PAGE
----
The New Balance headquarters planned for the Market and Guest Street area may sport a rooftop running track, according to the company’s director of real estate. Construction is scheduled to start in the spring of 2013.
The train that left Brighton when the Mass Pike was built fifty years ago is coming back. New Balance and the Massachusetts Transportation Department have signed a letter of intent to get a station built.
This is great news, and it is good to see new transportation added in conjunction with such a huge project. Of course, there are those who think what we really need are bars that close at 3AM.
There will be a meeting tonight, June 6 at 7 PM, at the WGBH facility on Guest Street to discuss the latest New Balance plans, including that train station.
New Balance has filed an updated plan that will make rail aficionados swoon. They are promising to design and build a new commuter rail station. It will be a separate project from the collection of office building, restaurants and a hotel and stadium they aim to build, but be situated nearby.
New Balance unveiled more details of its plans for its new headquarters/hotel/office/sports complex Tuesday night. Creating new roadways and extending Guest Street are included as remedies to the increased traffic. A commuter rail stop seems to be something New Balance wants to talk about but city and state officials do not.
The company is as serious as a heart attack about its plans for the new headquarters. Last July they hired Jay Rourke, formerly a project manager for the BRA, the agency that is overseeing the planning process and will have to approve the project.
The next meeting is April 23 at 7 PM in the WGBH auditorium.
An office building in the shape of a shoe will be one of the highlights of New Balance’s plan for its fourteen acres along Guest Street, adjacent to the Mass. Pike. (Globe article may be behind paywall). The company filed its plan with the city earlier this week. Other elements include a 175-room hotel, a sports facility open to the public that might include venues for track and ice hockey, and additional office space. Restaurants and retail will be weaved into different parts of the project. What this all adds up to is 1.4 million square feet of building in structures ranging from roughly nine to twenty stories.
How will people get there? Some of them will drive and leave their car in one of the 1750 parking spaces. Other than that, the plan is vague. A commuter rail stop is mentioned, but in a context of listing all the obstacles to it. Which leaves the bus. Routes 64 and 86 stop at the site but neither runs that frequently. New Balance currently provides shuttle vans to Harvard Square and Kenmore Square during rush hour and is the quickest way to connect to the subway.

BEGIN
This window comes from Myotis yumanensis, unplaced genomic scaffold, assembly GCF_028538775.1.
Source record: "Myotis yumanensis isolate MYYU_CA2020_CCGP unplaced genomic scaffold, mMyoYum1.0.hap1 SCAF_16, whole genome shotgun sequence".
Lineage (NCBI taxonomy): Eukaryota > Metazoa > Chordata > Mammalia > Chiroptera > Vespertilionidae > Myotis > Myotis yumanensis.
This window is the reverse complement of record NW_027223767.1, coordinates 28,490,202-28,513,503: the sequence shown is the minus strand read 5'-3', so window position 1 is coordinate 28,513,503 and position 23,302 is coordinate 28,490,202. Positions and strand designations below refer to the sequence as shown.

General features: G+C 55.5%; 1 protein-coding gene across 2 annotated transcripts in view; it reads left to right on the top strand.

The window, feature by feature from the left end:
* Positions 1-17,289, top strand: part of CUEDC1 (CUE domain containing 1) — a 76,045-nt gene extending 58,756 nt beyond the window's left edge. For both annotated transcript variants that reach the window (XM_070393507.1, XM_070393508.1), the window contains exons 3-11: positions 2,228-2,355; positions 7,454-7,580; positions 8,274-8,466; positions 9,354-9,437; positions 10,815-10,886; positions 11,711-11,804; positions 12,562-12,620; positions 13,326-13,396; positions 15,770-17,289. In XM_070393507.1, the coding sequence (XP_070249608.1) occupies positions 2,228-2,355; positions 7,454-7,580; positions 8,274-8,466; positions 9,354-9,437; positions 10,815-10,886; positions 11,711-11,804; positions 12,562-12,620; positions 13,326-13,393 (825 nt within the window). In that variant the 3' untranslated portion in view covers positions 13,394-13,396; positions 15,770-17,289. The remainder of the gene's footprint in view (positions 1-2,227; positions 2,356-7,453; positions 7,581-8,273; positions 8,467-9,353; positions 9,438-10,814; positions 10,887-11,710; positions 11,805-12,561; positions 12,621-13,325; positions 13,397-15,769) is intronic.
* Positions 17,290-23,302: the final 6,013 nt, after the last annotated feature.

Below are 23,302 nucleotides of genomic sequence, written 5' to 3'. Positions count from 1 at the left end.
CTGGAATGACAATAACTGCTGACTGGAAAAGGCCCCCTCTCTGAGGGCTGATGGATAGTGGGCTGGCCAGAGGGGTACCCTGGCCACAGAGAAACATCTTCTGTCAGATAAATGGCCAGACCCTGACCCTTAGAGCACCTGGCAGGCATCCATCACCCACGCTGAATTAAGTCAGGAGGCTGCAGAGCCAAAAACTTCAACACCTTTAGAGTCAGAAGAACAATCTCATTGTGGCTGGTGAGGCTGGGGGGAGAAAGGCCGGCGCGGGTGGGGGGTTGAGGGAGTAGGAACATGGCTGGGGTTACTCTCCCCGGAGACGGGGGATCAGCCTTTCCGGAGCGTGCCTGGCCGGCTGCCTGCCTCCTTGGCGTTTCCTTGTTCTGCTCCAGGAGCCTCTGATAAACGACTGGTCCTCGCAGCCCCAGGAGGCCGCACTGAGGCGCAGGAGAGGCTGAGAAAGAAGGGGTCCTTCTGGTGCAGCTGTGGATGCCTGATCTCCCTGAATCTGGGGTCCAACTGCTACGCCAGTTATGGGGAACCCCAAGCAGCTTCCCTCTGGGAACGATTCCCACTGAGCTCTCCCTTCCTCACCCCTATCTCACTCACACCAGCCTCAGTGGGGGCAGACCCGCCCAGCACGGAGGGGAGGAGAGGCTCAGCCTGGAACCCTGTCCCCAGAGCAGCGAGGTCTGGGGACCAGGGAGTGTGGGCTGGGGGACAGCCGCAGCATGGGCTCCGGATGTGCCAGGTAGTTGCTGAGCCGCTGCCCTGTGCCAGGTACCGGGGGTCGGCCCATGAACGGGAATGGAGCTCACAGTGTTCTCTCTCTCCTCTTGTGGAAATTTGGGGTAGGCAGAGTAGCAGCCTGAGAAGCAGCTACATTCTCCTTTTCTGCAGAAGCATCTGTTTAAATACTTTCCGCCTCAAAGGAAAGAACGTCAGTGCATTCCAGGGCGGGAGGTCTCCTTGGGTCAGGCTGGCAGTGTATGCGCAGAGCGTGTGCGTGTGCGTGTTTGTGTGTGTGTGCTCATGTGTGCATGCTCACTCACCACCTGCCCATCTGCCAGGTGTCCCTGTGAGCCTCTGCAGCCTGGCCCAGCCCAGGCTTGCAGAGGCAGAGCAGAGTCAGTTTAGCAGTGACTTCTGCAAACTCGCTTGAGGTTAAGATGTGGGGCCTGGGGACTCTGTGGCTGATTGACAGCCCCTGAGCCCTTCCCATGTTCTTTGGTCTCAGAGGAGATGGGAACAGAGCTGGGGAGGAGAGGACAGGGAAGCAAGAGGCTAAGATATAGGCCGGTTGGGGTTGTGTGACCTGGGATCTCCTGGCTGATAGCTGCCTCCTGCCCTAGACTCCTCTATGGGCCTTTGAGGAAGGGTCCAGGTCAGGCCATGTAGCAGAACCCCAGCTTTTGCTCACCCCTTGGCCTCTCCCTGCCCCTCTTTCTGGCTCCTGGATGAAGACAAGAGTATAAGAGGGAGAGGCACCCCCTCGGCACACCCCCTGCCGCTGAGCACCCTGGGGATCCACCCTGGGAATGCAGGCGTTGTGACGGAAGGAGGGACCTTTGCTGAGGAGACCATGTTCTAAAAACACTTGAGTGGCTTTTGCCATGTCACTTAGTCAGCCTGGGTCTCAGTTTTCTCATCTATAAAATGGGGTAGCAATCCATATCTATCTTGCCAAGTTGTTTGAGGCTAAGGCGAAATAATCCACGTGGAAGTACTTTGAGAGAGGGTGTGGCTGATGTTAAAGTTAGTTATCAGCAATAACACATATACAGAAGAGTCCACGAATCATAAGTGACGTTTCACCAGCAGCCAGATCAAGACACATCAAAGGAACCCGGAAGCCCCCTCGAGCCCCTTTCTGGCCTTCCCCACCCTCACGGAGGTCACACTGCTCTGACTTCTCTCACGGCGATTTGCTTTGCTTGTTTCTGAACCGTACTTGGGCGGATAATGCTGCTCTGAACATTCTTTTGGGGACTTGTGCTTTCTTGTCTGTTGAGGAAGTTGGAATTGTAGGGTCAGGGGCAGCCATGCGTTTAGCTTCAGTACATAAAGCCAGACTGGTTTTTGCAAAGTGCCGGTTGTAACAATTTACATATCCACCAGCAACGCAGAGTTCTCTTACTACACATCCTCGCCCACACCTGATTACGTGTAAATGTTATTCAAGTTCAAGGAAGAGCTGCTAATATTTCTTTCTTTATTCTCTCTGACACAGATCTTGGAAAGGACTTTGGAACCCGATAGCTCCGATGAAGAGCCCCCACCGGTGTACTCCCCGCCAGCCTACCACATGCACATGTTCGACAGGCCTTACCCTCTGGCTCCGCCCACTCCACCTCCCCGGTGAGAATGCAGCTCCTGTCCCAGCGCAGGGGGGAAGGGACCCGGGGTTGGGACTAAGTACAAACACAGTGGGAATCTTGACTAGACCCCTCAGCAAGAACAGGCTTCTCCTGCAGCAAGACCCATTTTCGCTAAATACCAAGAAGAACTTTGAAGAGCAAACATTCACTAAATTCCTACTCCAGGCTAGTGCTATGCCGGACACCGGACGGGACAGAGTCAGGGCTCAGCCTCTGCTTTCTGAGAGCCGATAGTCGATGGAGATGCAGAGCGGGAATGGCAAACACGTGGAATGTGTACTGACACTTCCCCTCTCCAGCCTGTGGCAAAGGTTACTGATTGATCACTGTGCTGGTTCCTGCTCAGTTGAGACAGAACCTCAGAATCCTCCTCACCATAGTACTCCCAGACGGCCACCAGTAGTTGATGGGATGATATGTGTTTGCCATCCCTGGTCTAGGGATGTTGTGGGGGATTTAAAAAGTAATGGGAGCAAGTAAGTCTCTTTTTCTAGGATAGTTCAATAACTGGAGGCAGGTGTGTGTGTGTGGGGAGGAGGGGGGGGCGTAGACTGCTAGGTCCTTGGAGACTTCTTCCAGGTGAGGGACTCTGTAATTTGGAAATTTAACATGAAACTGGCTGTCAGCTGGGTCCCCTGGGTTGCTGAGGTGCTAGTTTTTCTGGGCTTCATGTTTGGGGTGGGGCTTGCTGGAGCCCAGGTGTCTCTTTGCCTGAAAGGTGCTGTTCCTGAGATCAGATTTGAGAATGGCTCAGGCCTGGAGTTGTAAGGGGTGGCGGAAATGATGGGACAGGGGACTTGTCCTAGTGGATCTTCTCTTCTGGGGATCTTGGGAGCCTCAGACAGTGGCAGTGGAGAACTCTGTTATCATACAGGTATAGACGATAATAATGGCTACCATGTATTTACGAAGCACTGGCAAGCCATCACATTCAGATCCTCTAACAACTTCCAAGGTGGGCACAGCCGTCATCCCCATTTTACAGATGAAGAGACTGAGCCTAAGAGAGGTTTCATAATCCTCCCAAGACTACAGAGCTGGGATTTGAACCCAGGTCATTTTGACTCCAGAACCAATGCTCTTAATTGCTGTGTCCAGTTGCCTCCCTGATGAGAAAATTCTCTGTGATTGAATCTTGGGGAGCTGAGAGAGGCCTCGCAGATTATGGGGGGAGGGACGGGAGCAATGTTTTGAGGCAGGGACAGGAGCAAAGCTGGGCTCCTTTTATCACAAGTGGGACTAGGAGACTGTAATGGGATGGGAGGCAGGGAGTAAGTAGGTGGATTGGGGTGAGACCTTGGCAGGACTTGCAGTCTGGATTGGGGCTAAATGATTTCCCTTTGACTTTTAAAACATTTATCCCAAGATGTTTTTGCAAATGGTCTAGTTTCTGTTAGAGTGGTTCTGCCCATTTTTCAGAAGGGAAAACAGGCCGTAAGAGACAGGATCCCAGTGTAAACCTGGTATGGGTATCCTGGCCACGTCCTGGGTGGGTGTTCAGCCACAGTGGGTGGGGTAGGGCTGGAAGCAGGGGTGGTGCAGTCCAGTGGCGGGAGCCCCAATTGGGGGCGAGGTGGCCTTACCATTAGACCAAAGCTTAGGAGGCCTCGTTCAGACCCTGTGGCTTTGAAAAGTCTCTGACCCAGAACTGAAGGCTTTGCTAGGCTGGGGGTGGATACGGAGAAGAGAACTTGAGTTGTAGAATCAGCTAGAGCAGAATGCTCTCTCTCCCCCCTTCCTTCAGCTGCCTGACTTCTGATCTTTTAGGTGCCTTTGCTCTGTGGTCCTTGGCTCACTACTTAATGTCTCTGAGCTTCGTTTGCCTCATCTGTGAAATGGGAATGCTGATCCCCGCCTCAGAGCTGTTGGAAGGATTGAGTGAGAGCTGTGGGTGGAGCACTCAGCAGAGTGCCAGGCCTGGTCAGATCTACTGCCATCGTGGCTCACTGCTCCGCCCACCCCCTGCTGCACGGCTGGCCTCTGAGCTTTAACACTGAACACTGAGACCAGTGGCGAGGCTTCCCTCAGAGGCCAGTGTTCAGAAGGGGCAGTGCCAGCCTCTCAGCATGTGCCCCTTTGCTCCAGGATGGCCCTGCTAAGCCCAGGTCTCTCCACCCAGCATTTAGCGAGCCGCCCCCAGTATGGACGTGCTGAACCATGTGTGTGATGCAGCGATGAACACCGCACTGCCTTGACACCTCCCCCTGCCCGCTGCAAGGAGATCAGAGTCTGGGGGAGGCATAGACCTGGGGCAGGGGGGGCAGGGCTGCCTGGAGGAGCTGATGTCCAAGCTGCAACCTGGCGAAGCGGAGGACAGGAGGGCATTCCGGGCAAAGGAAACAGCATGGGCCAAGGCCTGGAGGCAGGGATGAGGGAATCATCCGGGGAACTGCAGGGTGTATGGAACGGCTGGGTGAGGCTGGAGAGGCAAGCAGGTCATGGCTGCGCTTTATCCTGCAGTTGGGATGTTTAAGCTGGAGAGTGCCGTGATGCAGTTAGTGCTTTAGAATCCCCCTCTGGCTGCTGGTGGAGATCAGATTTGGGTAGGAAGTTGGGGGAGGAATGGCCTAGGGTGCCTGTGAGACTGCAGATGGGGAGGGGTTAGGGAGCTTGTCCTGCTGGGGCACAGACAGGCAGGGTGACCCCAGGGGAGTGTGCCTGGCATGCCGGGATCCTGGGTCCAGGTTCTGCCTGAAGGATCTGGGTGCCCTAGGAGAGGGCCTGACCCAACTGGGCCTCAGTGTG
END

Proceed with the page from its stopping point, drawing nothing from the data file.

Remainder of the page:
When is this going to happen? Spring 2013 is projected for the start of construction. Lots of questions to ask, details to be discussed, many meetings sure to follow.
New Balance has big plans for its property along Guest Street, adjacent to the Massachusetts Turnpike. A track and field facility and a hockey arena are part of the project, along with other fitness-related activities and a hotel. On the other side of the Pike, the Skating Club of Boston intends to relocate to a new, three-rink complex on Lincoln Street, one of them a two thousand seat performance venue. Boston University is adding a playing field on Gardner Street, Allston that will have room for one thousand spectators.
So how is everyone going to get there? The New Balance/Skating Club area is poorly served by public transit, essentially buses that get stuck in the stop and go traffic along Western Avenue. There will soon be 242 new apartments next to the Shaw’s. BU’s playing field in a bit farther away, but will still add to traffic. Harvard Stadium is right around the corner, and you have to throw BC’s football field into the mix.
We need a commuter rail station. The MBTA does not want to talk about this. At all. Understandably, given they are are having major budget problems. But the neighborhood needs to bring this up, again and again. Demand they start studying it. Where will a station be built, how it will connect to buses, will it have parking. These proposals represent major economic growth that should be debated, encouraged, and supported. But not unless there is a comprehensive approach.
Since the Turnpike was built, public transit in Allston Brighton has deteriorated. We lost the three rail stations (Allston, Brighton and Faneuil) to accommodate suburban commuters on the highway, then lost our last direct connection to downtown, the A-line trolley. The state is going to get a lot of revenue from this development. Some of it needs be used to build a better transit system, here.
The Bally Total Fitness health club that was located on Guest Street, next to WGBH and opposite the New Balance headquarters and housed in the same building as the New Balance outlet store, has closed. The sign on the door said they lost their lease. No word on a future tenant.
New Balance, continuing its march across the community, has now claimed naming rights to the new playing field that BU will build at the corner of Babcock and Gardner Streets in Allston. Games will take place atop a 350 car garage, and there will be room for one thousand spectators in the stands. Ultimate Frisbee will be added to the school’s roster of intramural sports, which will be among the club sports using the field. The women’s varsity field hockey team will get the most turf-time, returning for their first home games after eleven years of off-campus contests and practices.
Kudos to New Balance. They are putting serious money into Allston Brighton, they pay property taxes, and their plans will generate jobs and activity that seem like they will benefit our neighborhood. Maybe we have an alternative to Harvard’s ‘Occupy Allston’ approach: buy it and do nothing.